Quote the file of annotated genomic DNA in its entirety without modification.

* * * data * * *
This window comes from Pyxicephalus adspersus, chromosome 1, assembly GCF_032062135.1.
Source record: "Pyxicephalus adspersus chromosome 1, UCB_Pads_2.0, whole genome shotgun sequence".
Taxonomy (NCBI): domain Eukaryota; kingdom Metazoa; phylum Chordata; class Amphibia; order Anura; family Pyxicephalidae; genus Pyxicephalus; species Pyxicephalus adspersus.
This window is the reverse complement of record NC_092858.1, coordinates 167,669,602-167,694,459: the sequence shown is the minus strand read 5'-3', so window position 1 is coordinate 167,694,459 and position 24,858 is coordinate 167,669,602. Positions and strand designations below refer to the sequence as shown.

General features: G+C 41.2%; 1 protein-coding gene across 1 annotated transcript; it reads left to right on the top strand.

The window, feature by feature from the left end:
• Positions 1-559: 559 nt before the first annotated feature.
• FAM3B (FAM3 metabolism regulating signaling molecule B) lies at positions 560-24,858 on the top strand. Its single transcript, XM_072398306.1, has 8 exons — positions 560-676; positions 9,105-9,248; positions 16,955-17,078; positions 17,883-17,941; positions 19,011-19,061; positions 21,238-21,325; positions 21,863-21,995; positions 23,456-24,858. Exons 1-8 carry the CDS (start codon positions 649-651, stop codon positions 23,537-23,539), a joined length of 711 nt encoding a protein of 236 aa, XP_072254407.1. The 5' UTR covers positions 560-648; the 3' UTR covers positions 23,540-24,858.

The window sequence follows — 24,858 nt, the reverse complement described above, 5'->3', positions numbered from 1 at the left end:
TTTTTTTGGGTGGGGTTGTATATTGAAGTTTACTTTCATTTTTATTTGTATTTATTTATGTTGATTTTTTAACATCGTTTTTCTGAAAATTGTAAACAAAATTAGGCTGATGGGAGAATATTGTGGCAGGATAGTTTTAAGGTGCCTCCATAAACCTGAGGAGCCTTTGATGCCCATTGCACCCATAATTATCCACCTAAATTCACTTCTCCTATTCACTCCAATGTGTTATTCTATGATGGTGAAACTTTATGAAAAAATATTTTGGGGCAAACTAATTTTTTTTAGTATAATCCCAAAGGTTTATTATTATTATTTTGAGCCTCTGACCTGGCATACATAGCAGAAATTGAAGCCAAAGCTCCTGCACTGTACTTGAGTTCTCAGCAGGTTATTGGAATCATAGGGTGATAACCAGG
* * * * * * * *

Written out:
This window comes from Pyxicephalus adspersus, chromosome 1, assembly GCF_032062135.1.
Source record: "Pyxicephalus adspersus chromosome 1, UCB_Pads_2.0, whole genome shotgun sequence".
Taxonomy (NCBI): domain Eukaryota; kingdom Metazoa; phylum Chordata; class Amphibia; order Anura; family Pyxicephalidae; genus Pyxicephalus; species Pyxicephalus adspersus.
This window is the reverse complement of record NC_092858.1, coordinates 167,669,602-167,694,459: the sequence shown is the minus strand read 5'-3', so window position 1 is coordinate 167,694,459 and position 24,858 is coordinate 167,669,602. Positions and strand designations below refer to the sequence as shown.

General features: G+C 41.2%; 1 protein-coding gene across 1 annotated transcript; it reads left to right on the top strand.

The window, feature by feature from the left end:
• Positions 1-559: 559 nt before the first annotated feature.
• FAM3B (FAM3 metabolism regulating signaling molecule B) lies at positions 560-24,858 on the top strand. Its single transcript, XM_072398306.1, has 8 exons — positions 560-676; positions 9,105-9,248; positions 16,955-17,078; positions 17,883-17,941; positions 19,011-19,061; positions 21,238-21,325; positions 21,863-21,995; positions 23,456-24,858. Exons 1-8 carry the CDS (start codon positions 649-651, stop codon positions 23,537-23,539), a joined length of 711 nt encoding a protein of 236 aa, XP_072254407.1. The 5' UTR covers positions 560-648; the 3' UTR covers positions 23,540-24,858.

The window sequence follows — 24,858 nt, the reverse complement described above, 5'->3', positions numbered from 1 at the left end:
TTTTTTTGGGTGGGGTTGTATATTGAAGTTTACTTTCATTTTTATTTGTATTTATTTATGTTGATTTTTTAACATCGTTTTTCTGAAAATTGTAAACAAAATTAGGCTGATGGGAGAATATTGTGGCAGGATAGTTTTAAGGTGCCTCCATAAACCTGAGGAGCCTTTGATGCCCATTGCACCCATAATTATCCACCTAAATTCACTTCTCCTATTCACTCCAATGTGTTATTCTATGATGGTGAAACTTTATGAAAAAATATTTTGGGGCAAACTAATTTTTTTTAGTATAATCCCAAAGGTTTATTATTATTATTTTGAGCCTCTGACCTGGCATACATAGCAGAAATTGAAGCCAAAGCTCCTGCACTGTACTTGAGTTCTCAGCAGGTTATTGGAATCATAGGGTGATAACCAGG